Most troubling in the loss was the Herd not only left 18 runners on bases in 13 innings, but the Herd was a dreadful 1-for-18 with runners in scoring position in the game, most notably in the top of the 13th.
Marshall loaded the bases with no outs on a Bri Anna Hope infield single, a bunt hit by Kaelynn Greene and a throwing error in tying to run down Hope between second and third and then trying to gun down Greene at second.
Marshall ended up with runners at second and third when Bri Anna Hope singled, then Kaelynn Greene bunted to sacrifice, turned it into a hit and both players were safe in a rundown when the Hokies made an error, but MU got no runs with the bases loaded and on outs in the 13th. (NCAA/Herd Insider)
Gue was intentionally walked, but Marshall did not get a run when Jazmine Valle lined out to right, as Hope was too far off the third base bag to tag and try to score.
A strikeout on a missed bunt by Shaelynn Braxton was the second out of the 13th, then Alexandra Bayne flew out to right to end the game.
Andi Williamson threw the equivalent of three games in a doubleheader for the Herd, having to beat Notre Dame in the first losers bracket game at 3:30 p.m. — winning that game, 3-1 — and then playing against Virginia Tech 30 minutes later, as Tech lost the 1 p.m. first game of the day to Kentucky, now 2-0 in the Lexington Regional.
Williamson threw 334 pitches in two games, 118 against the Irish then 216 pitches against the Hokies.
Still, Williamson goes 12.2 innings against Tech, with three runs, two earned, eight hits, just three walks and nine strikeouts, setting a new career strikeout mark at Marshall with 731 over three seasons — passing Marshall Hall of Fame pitcher Sarah Gulla, who had 727 strikeouts from 1998-2001.
For Tech, Jasmin Harrell threw 184 pitches in the game, going 13.0 innings with two runs, one earned, 13 hits, six walks and 13 strikeouts, getting the Herd out most when it counted — with runners in scoring position.
Williamson faced 54 batters in the game, while Harrell faced 59.
It was a sloppy game, with Marshall committing five errors and Tech committing four, and the Herd actually out-hit the Hokies by 13-to-8.
“First off, hats off to Marshall,” said Tech head coach Scot Thomas. “I mean, Andi Williamson just did an unbelievable job out there pitching two full games.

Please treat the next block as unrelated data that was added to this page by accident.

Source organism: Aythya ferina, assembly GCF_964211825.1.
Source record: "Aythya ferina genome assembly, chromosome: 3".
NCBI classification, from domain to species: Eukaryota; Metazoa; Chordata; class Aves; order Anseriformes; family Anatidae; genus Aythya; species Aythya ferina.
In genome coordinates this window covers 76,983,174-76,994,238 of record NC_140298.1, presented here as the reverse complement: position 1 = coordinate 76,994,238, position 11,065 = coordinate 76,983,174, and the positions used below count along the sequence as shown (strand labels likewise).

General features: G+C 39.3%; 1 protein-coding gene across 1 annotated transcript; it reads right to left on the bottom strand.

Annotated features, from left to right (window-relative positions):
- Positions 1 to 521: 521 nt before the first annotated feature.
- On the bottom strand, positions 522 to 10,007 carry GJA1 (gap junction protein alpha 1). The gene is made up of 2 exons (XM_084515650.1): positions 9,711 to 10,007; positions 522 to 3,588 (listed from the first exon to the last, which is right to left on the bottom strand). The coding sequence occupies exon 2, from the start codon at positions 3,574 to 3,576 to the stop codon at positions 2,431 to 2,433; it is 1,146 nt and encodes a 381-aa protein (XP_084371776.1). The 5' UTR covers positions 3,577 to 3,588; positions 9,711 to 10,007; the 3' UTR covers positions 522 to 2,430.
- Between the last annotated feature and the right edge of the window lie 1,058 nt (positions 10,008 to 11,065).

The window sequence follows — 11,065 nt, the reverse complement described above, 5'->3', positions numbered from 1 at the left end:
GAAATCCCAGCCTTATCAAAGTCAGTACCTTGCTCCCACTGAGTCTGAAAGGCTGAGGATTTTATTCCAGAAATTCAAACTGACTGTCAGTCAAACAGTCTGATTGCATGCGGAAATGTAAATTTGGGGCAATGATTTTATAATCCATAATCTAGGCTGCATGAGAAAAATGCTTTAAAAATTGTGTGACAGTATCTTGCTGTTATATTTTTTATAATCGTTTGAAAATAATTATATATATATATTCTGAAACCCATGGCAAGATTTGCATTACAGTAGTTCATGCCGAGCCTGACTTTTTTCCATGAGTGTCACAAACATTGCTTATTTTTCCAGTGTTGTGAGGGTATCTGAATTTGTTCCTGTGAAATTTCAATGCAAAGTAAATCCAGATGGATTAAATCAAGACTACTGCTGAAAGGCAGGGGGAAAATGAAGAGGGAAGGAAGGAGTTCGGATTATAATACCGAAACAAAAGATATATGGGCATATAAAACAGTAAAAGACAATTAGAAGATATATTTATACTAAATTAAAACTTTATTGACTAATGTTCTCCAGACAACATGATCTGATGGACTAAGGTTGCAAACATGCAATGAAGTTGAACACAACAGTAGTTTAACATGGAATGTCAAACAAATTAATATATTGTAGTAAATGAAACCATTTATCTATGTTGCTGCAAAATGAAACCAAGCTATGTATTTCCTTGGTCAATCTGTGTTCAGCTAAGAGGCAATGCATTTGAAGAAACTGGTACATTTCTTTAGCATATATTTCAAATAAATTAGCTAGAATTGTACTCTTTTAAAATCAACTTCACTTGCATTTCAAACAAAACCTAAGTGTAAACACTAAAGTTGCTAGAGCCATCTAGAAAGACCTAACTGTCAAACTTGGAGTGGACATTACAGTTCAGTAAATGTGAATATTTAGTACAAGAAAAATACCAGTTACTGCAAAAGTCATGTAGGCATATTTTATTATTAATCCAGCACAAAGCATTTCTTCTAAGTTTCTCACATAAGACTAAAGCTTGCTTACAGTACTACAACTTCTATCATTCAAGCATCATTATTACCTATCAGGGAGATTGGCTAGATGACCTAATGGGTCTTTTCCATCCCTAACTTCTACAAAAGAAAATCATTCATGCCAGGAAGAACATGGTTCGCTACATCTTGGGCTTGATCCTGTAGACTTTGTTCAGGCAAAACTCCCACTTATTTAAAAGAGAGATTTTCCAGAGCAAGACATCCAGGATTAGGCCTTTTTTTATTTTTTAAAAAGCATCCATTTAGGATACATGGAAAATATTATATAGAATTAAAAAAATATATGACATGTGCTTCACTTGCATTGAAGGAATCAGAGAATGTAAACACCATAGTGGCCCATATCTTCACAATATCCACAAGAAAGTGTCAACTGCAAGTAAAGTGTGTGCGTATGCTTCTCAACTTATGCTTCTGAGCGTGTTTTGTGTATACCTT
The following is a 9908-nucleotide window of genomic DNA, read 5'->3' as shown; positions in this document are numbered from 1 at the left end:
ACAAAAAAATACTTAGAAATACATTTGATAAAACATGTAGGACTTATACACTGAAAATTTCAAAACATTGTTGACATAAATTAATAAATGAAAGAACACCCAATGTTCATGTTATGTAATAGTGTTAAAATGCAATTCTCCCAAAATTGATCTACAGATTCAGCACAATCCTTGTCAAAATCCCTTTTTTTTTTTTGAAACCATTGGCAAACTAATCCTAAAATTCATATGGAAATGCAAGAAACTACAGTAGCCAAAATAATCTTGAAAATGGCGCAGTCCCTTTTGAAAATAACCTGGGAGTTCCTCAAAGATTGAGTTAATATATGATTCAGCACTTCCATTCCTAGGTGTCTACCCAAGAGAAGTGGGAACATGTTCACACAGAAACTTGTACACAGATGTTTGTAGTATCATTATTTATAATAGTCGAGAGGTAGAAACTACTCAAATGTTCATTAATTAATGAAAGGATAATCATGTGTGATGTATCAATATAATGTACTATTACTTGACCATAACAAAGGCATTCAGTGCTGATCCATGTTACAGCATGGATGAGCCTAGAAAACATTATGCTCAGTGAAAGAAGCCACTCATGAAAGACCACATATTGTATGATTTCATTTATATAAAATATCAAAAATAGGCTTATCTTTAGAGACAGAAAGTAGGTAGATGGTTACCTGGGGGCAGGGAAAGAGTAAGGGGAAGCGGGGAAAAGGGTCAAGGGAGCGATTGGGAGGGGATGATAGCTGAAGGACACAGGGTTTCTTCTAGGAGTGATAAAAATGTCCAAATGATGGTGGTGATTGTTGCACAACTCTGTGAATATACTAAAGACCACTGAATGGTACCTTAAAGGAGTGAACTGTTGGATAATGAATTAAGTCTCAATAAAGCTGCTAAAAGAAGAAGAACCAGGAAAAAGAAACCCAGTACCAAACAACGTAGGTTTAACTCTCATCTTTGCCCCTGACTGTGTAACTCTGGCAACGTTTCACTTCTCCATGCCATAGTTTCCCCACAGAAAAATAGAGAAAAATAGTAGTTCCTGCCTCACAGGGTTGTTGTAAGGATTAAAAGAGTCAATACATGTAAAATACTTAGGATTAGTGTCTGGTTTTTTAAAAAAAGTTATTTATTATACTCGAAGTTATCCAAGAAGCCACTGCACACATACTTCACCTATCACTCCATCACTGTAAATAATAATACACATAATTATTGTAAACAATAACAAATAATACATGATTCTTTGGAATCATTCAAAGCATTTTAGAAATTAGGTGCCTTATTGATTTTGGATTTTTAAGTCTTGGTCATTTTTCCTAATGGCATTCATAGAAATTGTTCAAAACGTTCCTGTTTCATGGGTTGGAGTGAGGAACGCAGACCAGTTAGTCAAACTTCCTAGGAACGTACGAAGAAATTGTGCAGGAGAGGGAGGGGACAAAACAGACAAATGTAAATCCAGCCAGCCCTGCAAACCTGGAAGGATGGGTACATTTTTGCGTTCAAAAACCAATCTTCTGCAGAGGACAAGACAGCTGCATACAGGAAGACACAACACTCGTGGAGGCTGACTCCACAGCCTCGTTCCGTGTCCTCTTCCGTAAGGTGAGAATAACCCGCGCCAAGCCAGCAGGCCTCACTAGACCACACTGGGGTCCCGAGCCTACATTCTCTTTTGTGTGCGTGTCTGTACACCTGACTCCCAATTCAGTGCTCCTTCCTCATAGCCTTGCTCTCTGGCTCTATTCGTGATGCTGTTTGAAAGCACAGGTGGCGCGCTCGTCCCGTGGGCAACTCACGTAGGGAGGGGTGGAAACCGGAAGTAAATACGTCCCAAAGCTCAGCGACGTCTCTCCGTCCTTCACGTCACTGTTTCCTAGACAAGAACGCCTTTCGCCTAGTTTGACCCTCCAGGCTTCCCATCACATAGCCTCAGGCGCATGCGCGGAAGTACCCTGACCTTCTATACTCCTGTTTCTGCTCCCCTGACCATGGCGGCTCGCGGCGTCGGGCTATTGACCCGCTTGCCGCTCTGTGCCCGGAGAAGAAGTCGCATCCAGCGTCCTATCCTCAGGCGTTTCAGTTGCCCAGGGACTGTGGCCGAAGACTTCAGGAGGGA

"Hats off to her and the way those girls played. We knew we were going to be in for a battle all the way, but I tell you what, when you get into those types of games,
"I was really impressed with what they were able to do. I was impressed with what we were able to do. We hung in there, battled through some bases-loaded jams,
"Jasmin (Harrell) threw great, and we were able to get a run there in the 13th. What a great game for everybody. The fans and everyone involved. It was a great regional game.”
Tech scored the winning run in the 13th inning, with a double, a MU error (the Herd's fifth) and a two-out single to take the NCAA Regional, 3-2. (NCAA/Herd Insider)
For the Hokies, right fielder Kat Banks was 2-for-5, Ake was 1-for-2, had VT’s only extra-base hit and scored the winning run while pinch-hitter/left fielder Betty Rose was 1-for-2.
Lauren Gaskill, the Tech center fielder, was 0-for-4 but walked once, stole the only base for either team and scored a run, and so did second baseman Kylie McGoldrick, who was 1-for-5 with the run scored.
Emileigh Cooper celebrates a run scored by Ashley Gue against the Hokies, as Gue went 3-for-6 in the Virginia Tech game after stealing three bases in the Notre Dame win. (courtesy NCAA/Herd Insider)
Marshall’s leading hitter was Greene, who was 3-for-7 in the leadoff spot, and she scored a run, as did Gue, who was 3-for-6, with a walk.
Braxton was 2-for-7, Bayne was just 1-for-6 but that one hit brought in both of the Herd’s runs in the fifth and she walked once, as did Valle (1-6), Webster (0-5), senior first baseman Alysia Hively (1-5) and freshman catcher Katalin Lucas (1-5).